What makes a home? Why do our homes look the way they look and function the way they function?
Beyond the families that inhabit them and the memories they create, a home is more than a mere, organized collection of wood, metal, glass and tile. It is a way to express something. The problem is that we aren’t often aware of the why behind what we choose – and that can restrict us from finding a true purpose of design instead of merely copying what others have done, without any real reason other than to have what they have.
When designing and building my family’s home, I chose to explore and seek the intent of southern vernacular. In architecture, vernacular is basically the way that someone solves a problem – that of providing shelter, guided by a series of conventions built up in a specific locality – without outside influences and with an eye to function without a strong focus on aesthetic considerations.
In other words, how do we, in the south, solve the problem of shelter that works above all else if we were left to our own devices and were not influenced by what others have done hundreds of miles away decades ago?
To answer that question and provide some guidance for my own home, I did what we typically do here at bDot Architecture: I traveled.
Taking Less-Traveled Roads for Inspiration
I believe a lot of what constitutes our regional vernacular exists in the rural architectural landscape of central Alabama. In this area, off the well-beaten path and away from the expected, status-quo ways of traditional architecture, I sought to look for the whimsical and unexpected.
Throughout the journey, it became evident that vernacular does not accept predetermined ideas, borrowed thoughts, or mimicking form but is instead rooted in process, in construction, and in function.
In other words, people in rural central Alabama have little to borrow from when it comes to how a home should look and function. Instead of living in a suburban neighborhood in which every home looks, more or less, like every other home, those in the elusive back roads in our state have to focus on what works – which is the sole determining factor for how a home should be.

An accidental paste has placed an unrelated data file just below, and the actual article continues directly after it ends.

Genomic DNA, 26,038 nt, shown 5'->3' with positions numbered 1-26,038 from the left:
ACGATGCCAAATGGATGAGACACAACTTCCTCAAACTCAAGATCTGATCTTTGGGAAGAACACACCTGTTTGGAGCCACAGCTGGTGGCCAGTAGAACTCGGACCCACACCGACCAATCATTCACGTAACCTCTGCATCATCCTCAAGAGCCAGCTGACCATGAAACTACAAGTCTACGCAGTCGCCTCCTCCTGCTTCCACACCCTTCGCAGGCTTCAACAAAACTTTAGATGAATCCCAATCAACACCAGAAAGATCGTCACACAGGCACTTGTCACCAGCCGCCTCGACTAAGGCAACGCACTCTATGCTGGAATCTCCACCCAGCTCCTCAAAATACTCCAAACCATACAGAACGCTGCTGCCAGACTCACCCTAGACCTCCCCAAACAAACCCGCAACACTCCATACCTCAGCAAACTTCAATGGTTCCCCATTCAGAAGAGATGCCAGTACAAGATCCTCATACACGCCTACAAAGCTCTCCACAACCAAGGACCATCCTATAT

The process of building a home, then, is directed not by the pursuit of a grand architectural form or the replication of “polite” design (that doesn’t offend neighbors but placates them by becoming just like them), but by local, easily-manipulated materials meeting the functional needs of the inhabitants.
Perhaps some of this stems from distance. After all, your neighbor may be a mile down the road instead of a few feet. Perhaps some of this still lingers from the sense of proud isolation that rural Southerners constructed for themselves over the past two hundred years.
At any rate, what many of these homes have in common is a certain trait that is often desired, but seldom realized: uniqueness
Building a Home from What Was Observed
The home that we sought to construct was pulled from these observations and thoughts, using these explorations to wash away preconceived ideas and tendencies (which is often a huge hang-up in design). I did not want to simply copy a home or style found in the myriad of books and publications we have access to in this information age that look “southern”.
The vernacular of this region, of central Alabama – the way people create shelter without being told how to do it – was the blueprint of sorts for my home. You can see these influences in how the wood, metal and stone in the home work together; how the materials used in the home are at home themselves within the surrounding environment.
The porch on the exterior is reminiscent of those that you’ll see while driving through the rural South – porches that were built by necessity to cool a home and provide a shaded place for informal social gatherings and gossip.
The corrugated metal on the exterior in this image should be familiar to those who grew up here: it is the surface of the mobile home, of the tool shed, of the country store on a dirt road. Simple to assemble and supremely functional.
In these photos, there are two particular features that speak prominently to inspiration from our region. The plywood “trees” hanging from the ceiling in the living room is a part of a path of discovery in our home that interprets the wooded landscape so prevalent in our area of the country. Upon passing through the metal-clad entrance, one finds the trees, flanking a modern cast-iron stove, functioning as those used in our region with the help of a hinged “win-door” as we call it, baffling the amount of heat that is allowed into the second floor.
Understanding vernacular and creating a home from its inspirations is not only possible, but something that occurs every day. It may just be something that necessitates a trip away from the city in order to see it in its natural element.
Think about the why of your home and its look, feel, layout, and makeup. What does your home say – and what journey was taken in order to make it what it is today?